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The country’s struggling energy industry got some long-awaited emergency aid Friday, with Ottawa providing more than $2.4-billion to help laid-off workers clean up orphaned oil and gas wells and stop the leakage of methane gas.

Prime Minister Justin Trudeau told reporters that plunging oil prices and the economic impact of combating COVID-19 has devastated the oil and gas sector and left too many energy workers without an income.

“To help these workers, our government will invest $1.7-billion to clean up orphaned and inactive wells in Alberta, Saskatchewan and B.C.,” he said. “Cleaning them up will bring people back to work and help many landowners who had these wells on their property for years, but haven’t be able to get them taken care of and the land restored.”

Mr. Trudeau said Ottawa will also create a $750-million emission-reduction fund to help fossil-fuel companies reduce methane emissions, including $75-million for Newfoundland and Labrador’s offshore oil sector.

The oil and gas cleanup should create 5,200 jobs in Alberta alone and both measures should create 10,000 jobs across the country, Mr. Trudeau said.

The $2.4-billion falls far short of the $20-billion to $30-billion demanded by Alberta, including additional liquidity for hard-hit energy companies. However, the government announced new loan measures on Friday but declined to put a price tag on the program or provide further details.

Mr. Trudeau said medium-sized energy companies will be able to access credit from the Business Development Bank and Export Development Canada. Ottawa said additional liquidity measures will be announced later.

Alberta Premier Jason Kenney and Saskatchewan Premier Scott Moe called the federal cleanup aid a positive step to putting oil and gas workers back on the job.

Mr. Kenney thanked the federal government for the funding and programs announced Friday, saying the money allocated to clean up old wells will be a lifeline for skilled, blue-collar workers in the oilfield services sector, many of who are based in rural parts of Western Canada, and are now unemployed.

“That can’t go to things like bonuses or dividends, or anything except actually doing the work,” Mr. Kenney told reporters late Friday. “This will allow for a surge of well reclamation and completion work, all across the province, we hope starting immediately.”

Between that and the investment in methane-reduction technologies, Mr. Moe said the cash provides much-needed support, but he also pushed Ottawa to move quickly on much needed credit for the sector.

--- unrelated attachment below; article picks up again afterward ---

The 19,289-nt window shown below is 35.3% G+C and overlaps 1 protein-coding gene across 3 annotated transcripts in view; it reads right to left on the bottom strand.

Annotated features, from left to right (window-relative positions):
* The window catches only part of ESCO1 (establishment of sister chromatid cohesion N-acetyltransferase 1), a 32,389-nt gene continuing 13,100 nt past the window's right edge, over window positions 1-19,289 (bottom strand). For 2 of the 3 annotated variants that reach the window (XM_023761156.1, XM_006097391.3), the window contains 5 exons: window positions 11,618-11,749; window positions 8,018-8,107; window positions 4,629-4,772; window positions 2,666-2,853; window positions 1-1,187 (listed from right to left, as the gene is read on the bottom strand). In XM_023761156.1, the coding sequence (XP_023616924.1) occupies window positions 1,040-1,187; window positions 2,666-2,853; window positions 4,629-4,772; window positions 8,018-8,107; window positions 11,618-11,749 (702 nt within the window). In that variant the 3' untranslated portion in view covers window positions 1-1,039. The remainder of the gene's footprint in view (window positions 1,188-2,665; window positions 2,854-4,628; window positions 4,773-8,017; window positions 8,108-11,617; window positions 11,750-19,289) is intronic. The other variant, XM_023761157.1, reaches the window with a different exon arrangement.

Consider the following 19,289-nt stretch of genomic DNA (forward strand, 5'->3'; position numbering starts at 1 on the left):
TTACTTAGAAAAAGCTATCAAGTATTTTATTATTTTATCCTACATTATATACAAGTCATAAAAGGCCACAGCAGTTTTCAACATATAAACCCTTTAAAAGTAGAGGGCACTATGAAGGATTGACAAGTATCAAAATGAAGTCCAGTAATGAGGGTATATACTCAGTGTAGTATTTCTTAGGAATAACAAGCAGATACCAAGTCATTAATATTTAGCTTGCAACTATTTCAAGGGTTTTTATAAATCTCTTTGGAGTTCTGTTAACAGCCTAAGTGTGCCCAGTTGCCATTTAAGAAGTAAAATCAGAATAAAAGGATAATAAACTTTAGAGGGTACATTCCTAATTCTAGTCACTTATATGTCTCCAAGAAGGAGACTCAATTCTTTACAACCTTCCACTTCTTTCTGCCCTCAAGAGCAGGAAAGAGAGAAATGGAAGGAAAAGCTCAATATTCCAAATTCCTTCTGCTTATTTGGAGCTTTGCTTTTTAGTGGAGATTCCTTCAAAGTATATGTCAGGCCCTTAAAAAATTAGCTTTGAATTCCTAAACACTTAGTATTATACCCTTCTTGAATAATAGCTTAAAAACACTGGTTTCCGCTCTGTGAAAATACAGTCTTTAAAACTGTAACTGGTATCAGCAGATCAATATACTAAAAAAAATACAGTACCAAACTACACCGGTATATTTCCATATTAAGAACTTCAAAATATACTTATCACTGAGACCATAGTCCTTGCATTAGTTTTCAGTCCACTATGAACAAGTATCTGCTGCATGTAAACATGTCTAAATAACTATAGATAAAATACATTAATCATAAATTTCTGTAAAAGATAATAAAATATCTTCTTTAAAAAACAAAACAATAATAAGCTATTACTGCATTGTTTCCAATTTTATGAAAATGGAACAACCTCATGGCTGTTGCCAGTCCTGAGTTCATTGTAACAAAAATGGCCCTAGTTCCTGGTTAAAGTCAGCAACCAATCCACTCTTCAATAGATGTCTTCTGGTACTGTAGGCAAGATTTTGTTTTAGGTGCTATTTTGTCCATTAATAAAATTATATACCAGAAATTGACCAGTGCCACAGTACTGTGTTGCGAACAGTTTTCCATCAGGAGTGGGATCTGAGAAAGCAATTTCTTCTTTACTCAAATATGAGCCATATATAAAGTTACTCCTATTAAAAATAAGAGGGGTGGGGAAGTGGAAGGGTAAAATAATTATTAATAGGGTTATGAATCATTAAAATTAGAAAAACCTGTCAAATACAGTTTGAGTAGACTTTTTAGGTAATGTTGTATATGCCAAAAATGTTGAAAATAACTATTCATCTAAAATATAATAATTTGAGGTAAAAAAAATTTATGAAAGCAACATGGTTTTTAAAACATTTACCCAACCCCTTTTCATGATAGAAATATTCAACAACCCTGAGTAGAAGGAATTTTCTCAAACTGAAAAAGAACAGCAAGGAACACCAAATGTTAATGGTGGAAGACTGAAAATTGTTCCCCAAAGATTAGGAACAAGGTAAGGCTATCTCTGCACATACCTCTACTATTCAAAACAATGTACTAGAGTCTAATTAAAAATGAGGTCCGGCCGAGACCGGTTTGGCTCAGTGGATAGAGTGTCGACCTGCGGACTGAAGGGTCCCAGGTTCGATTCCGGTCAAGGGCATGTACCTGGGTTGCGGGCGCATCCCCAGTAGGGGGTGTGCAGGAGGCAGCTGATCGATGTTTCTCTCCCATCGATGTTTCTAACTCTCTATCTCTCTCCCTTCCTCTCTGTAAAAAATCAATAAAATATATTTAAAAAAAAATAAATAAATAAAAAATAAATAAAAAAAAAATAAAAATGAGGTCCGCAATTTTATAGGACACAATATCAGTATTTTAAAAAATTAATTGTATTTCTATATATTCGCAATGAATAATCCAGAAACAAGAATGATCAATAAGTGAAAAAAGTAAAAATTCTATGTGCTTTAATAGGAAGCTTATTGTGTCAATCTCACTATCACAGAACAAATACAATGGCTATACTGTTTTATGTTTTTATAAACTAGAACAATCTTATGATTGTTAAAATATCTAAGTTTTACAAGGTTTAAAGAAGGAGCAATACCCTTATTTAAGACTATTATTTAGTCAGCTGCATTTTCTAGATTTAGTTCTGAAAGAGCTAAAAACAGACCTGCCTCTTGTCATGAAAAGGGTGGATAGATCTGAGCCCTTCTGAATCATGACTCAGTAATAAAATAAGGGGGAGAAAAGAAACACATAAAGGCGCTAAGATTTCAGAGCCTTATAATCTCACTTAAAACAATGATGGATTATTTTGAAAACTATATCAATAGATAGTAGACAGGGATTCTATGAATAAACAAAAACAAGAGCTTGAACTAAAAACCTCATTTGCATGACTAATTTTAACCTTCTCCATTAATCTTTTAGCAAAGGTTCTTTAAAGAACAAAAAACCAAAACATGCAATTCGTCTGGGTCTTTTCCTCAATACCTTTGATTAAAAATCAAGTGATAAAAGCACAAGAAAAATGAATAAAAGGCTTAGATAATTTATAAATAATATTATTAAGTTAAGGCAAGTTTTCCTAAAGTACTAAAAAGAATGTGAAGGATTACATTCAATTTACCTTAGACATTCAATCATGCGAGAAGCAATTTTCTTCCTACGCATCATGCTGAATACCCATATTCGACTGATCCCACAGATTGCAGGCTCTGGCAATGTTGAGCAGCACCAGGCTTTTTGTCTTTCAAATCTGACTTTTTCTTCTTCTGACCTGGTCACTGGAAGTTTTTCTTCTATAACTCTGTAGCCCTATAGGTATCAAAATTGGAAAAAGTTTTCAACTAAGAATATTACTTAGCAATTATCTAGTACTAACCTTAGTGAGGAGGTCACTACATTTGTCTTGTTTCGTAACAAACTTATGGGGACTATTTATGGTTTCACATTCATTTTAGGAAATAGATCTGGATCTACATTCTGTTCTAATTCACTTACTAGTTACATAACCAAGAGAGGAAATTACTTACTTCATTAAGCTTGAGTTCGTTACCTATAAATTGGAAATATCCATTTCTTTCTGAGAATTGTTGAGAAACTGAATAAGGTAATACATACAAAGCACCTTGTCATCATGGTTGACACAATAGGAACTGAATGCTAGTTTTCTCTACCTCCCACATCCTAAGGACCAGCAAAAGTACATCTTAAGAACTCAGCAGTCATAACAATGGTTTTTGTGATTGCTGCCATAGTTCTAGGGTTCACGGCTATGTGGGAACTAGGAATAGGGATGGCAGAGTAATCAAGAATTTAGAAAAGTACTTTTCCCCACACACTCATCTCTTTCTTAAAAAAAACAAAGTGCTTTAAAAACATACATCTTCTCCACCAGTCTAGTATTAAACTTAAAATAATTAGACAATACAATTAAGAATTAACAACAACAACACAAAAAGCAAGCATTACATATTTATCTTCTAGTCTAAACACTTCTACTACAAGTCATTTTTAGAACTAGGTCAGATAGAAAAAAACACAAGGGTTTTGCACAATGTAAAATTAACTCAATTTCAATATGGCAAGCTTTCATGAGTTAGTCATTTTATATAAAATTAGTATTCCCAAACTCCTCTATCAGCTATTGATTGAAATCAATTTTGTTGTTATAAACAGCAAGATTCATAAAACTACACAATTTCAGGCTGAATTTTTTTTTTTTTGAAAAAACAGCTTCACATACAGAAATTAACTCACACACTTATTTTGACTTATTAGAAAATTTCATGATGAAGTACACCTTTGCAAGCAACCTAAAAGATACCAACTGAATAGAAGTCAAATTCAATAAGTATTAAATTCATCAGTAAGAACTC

“With liquidity being a daily risk to energy companies, federal funding must start flowing immediately,” he said.

Finance Minister Bill Morneau told reporters that further measures related to liquidity for larger energy companies will be announced later.

“What we talked about today is middle-sized firms, mid-tier firms, in the energy sector. We’re going to go broader on mid-sized firms in the coming days, and then we will need to provide credit for the largest of firms to make sure they can bridge the gap as well,” he said.

Mr. Morneau declined to put a price tag on the amount of new liquidity being offered Friday, saying the program will be “demand driven.”

He said the new credit is aimed at medium-sized companies in the energy sector and is similar to the recently announced Business Credit Availability Program, run through the Business Development Bank of Canada and Export Development Canada.

Details posted later on the BDC website said the new program will provide loans ranging from $15-million to $60-million, offered at commercial rates and repayable within four years. The website says further details will be finalized shortly.

Alberta’s Orphan Well Association (OWA), the industry-funded body in charge of cleaning up wells abandoned by failed oil and gas businesses, will receive $200-million of the $1.7-billion. Executive director Lars DePauw isn’t yet sure if the cash is a grant or a loan, but said it will go a long way to help clearing the association’s 6,300-strong inventory.

“I’m hoping a lot of people will be able to be rehired as a result of these additional funds,” Mr. DePaux said.

Mark Scholz, president and chief executive of the Canadian Association of Oilwell Drilling Contractors, said the number of jobs created could even be higher than the 5,200 estimated by Mr. Trudeau, depending on the size and complexity of the wells being cleaned up.

Support for orphan wells is important, but it is unlikely that all of the funds would go to cleaning up sites that no longer have solvent owners, said Tristan Goodman, president of the Explorers and Producers Association of Canada, which represents the small and mid-size companies. Many of them have high cleanup liabilities on their books tied to inactive wells. Those represent a big problem for the industry as it seeks liquidity from lenders, because future reclamation is factored into an oil company’s capacity for credit.

“You will see improved cleanup, which is good and we are supportive of that. At the same time, you will see a cleanup of the financial books of some of these companies, which will be very helpful,” Mr. Goodman said.

Environmental groups, such as Greenpeace, the David Suzuki Foundation and Environmental Defence, were generally positive about the federal initiative, saying that cleaning up orphaned wells and reducing gas emissions is preferable to giving handouts to the oil industry.

“These measures will put people to work, providing much-needed jobs while cleaning up some of the oil industry’s existing mess,” Greenpeace senior strategist Keith Stewart said.

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